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European financial supervision is expecting resistance to increased regulation

Published on , , Sofia

EU's financial system still faces serious risks, including stemming from the resistance of the financial sector itself against increased regulation, warned the vice chairs of the European Systemic Risk Board (ESRB), Mervyn King and Andrea Enria during their first hearing in the Committee on Economic and Monetary Affairs at the European Parliament. They, however, assured that the ESRB would not “shy away from making all the warnings and recommendations it considered necessary”.

The Frankfurt-based European Systemic Risk Board has been functioning since the beginning of this year. The ESRB is part of the European supervisory framework adopted in 2010. Its task is to develop a common set of indicators for risk assessment of specific cross-border financial institutions and, on the basis of an analysis, to issue early warnings and recommendations. Along with the ESRB, the European Supervisory Authorities have been created: the European Banking Authority (EBA), the European Insurance and Occupational Pensions Authority (EIOPA) and the European Securities and Markets Authority (ESMA).

The process was accompanied by bitter disputes between the European Parliament and the Council (the Member States) on the specific powers of the different institutions. Upon the insistence of the European Parliament, during the first five years the president of the European Central Bank will also be a president of the ESRB, because thus the position will also be given independence and moral authority, as well as a clear identification of its responsibility to citizens.

So it was no accident that both vice chairs of the Board repeatedly told parliamentarians that they would rely on their support. “At times, the ESRB is going to have to take very unpopular decisions and face an immense lobby. We count on the EP to support us in those days”, Mervyn King said, first Vice Chair of the ESRB and Governor of the Bank of England. In a similar vein spoke his colleague Andrea Enria, also an ESRB Vice Chair and head of the European Banking Authority. He acknowledged that the ESRB is facing “significant challenges” both in data collection on systemic risk and on the credibility of that data.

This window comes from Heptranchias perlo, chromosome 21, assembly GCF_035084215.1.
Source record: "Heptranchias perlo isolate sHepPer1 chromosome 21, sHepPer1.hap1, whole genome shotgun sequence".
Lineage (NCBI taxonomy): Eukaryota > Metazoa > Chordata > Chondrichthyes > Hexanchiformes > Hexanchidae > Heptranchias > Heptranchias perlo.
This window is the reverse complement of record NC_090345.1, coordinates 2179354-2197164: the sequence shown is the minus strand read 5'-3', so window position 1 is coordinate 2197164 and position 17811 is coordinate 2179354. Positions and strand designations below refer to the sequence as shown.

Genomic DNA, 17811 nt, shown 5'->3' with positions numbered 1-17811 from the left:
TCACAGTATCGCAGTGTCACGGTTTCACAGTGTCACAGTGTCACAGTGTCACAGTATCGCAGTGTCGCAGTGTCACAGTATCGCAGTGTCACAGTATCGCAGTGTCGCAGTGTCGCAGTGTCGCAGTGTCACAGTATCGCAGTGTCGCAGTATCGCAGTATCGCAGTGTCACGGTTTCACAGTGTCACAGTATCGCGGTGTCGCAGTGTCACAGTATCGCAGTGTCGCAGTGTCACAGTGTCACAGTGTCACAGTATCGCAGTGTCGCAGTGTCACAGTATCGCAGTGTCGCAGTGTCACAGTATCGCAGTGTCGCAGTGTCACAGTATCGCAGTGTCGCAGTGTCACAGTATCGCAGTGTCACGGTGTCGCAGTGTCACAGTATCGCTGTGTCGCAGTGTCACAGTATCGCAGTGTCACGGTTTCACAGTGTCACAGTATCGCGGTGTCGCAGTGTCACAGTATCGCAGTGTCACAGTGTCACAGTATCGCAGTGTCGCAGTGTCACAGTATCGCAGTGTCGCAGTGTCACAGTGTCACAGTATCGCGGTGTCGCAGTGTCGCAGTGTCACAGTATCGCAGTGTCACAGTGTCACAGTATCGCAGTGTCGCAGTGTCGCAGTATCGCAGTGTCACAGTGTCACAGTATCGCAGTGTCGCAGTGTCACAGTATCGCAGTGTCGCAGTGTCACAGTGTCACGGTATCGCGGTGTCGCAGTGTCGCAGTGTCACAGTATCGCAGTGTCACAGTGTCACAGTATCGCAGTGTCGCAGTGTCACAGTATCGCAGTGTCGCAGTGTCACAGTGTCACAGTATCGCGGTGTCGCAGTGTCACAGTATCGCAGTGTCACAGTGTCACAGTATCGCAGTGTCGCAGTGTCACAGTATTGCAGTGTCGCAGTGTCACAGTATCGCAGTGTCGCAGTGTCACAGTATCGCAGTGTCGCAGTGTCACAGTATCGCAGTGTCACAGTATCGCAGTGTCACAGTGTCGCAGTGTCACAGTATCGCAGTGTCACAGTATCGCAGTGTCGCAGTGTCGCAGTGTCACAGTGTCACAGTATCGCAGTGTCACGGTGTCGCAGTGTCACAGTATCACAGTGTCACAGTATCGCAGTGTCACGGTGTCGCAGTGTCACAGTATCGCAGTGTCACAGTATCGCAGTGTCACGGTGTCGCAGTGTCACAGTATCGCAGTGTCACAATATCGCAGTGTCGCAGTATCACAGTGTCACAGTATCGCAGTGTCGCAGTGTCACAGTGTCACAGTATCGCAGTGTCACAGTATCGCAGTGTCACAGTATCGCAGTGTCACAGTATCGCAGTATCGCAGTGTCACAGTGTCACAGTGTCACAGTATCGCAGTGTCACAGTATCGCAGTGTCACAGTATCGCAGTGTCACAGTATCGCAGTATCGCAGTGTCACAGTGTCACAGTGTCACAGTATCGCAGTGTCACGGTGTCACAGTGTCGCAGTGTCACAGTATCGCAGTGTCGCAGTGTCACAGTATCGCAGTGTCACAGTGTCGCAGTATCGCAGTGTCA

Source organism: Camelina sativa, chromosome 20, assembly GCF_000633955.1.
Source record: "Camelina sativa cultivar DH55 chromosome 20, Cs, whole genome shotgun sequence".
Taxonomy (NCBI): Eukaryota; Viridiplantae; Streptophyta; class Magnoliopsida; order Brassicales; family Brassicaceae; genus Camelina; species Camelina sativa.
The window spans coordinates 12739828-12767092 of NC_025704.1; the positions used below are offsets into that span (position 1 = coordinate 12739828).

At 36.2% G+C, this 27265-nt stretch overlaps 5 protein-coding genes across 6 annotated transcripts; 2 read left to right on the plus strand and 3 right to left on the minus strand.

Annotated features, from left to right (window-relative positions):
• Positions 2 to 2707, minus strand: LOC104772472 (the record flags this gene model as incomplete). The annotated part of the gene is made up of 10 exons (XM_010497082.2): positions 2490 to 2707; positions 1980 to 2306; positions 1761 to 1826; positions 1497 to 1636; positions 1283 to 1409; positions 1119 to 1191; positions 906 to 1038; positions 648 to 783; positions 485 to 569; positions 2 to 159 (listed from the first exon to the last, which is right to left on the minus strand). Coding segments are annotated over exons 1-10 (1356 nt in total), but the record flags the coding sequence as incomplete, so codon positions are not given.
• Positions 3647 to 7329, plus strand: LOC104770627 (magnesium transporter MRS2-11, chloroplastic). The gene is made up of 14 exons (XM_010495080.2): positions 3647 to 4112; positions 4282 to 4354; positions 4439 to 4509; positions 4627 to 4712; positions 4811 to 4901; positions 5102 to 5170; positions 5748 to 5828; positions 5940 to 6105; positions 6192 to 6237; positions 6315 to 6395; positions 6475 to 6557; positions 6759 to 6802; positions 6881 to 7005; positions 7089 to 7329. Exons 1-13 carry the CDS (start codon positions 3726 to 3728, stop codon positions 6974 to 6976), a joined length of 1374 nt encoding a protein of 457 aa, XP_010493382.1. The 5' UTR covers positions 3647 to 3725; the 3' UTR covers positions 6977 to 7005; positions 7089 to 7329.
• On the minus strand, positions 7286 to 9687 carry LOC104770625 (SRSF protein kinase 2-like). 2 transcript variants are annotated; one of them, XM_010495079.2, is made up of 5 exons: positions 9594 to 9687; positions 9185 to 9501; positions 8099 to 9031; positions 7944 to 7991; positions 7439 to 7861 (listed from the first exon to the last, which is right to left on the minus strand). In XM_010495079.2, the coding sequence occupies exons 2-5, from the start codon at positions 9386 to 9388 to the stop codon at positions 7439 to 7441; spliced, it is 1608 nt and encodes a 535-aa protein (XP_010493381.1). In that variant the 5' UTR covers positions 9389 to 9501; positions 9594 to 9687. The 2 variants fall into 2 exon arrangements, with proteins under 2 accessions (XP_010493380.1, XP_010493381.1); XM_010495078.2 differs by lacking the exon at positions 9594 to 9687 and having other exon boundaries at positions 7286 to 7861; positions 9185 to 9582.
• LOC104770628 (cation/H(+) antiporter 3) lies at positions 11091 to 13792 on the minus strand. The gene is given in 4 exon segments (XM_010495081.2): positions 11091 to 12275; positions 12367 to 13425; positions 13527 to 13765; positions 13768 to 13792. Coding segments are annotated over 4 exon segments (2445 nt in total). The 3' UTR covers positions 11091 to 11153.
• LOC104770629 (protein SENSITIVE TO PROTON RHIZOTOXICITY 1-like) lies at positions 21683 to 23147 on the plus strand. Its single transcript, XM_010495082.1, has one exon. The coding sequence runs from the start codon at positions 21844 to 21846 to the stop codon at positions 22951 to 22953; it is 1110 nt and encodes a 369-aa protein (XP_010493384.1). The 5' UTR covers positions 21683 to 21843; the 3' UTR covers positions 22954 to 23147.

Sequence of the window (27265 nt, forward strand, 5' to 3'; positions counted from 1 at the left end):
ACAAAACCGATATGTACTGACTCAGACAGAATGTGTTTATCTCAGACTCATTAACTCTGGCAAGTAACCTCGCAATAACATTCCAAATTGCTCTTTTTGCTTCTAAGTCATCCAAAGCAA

While currently the debt crisis in the euro area is the most discussed problem of the EU, it is not the only risk, the supervisors stated. The problem is not so much the supervision but rather the unregulated areas. According to Andrea Enria, one of the most pressing tasks of the ESRB is to deal with “shadow” banking sector. He described this expression as an oxymoron, because “everything that is banking should not be in the shadows”. Mr Enria explained that it was very difficult to bring this sector - including investment banks, hedge funds and insurance companies - into a unified framework, as the sector was “quite diverse across jurisdictions”. According to him, there are two possible approaches: “Bring everything generating risk under the regulatory umbrella or restrict those activities that encourage systemic risk.”

Regarding the bank stress-tests that are currently underway, both ESRB Vice-Chairs stressed that the results should not be interpreted simplistically - banks which don’t pass to be considered “failed” and those that pass - to be be "ignored or forgotten" as safe. Ms Sylvie Goulard MEP (ALDE, France) asked the ESRB representatives how far were they ready to go if they felt that some member state didn’t want European authorities to interfere in their internal politics. The two vice chairs pointed out that it was very important national authorities to be ready with plans to respond before the publication of the results in order to avoid creating a gap if recapitalisation of banks was needed. The national authorities will have six months to take appropriate actions to the troubled financial institutions. Andrea Enria noted that for the first time supervisors intended to conduct peer review of the tests, because so far this a precedent in the EU - an authority to scrutinise a bank that is not within its jurisdiction. He said a European methodology was needed to ensure that data was reliable enough.

His colleague Mervyn King spoke out against the bank resolution funds, because the pressure to use them for financial sector bailout would be enormous. The problem is the "too big to fail" financial institutions. The banking systems should never become as big as they did in economies such as Ireland and Spain, Mr King said. He warned that increasing interest rates in the long term would increase the debt burden and hence the economic challenges in the EU.

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